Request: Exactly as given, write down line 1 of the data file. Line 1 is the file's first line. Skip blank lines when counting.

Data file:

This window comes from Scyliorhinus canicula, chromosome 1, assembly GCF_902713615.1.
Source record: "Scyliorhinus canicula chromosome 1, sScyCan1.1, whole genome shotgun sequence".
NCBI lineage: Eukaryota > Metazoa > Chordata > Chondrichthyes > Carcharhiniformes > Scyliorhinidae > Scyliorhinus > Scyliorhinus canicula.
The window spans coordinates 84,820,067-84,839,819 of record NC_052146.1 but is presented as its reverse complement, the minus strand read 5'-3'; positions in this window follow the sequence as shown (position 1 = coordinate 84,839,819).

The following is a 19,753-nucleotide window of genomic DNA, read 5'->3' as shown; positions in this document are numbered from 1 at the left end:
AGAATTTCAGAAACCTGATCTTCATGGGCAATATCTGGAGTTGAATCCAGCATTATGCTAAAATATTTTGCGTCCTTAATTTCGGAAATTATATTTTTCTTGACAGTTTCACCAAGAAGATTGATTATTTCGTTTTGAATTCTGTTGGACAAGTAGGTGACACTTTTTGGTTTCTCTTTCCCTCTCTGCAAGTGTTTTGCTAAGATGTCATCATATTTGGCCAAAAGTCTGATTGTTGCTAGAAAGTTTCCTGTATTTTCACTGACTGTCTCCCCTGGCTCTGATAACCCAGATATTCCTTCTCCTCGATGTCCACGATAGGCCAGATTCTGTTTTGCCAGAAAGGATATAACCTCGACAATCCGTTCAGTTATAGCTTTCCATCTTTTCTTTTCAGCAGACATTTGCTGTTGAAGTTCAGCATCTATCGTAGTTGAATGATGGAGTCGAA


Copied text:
This window comes from Scyliorhinus canicula, chromosome 1, assembly GCF_902713615.1.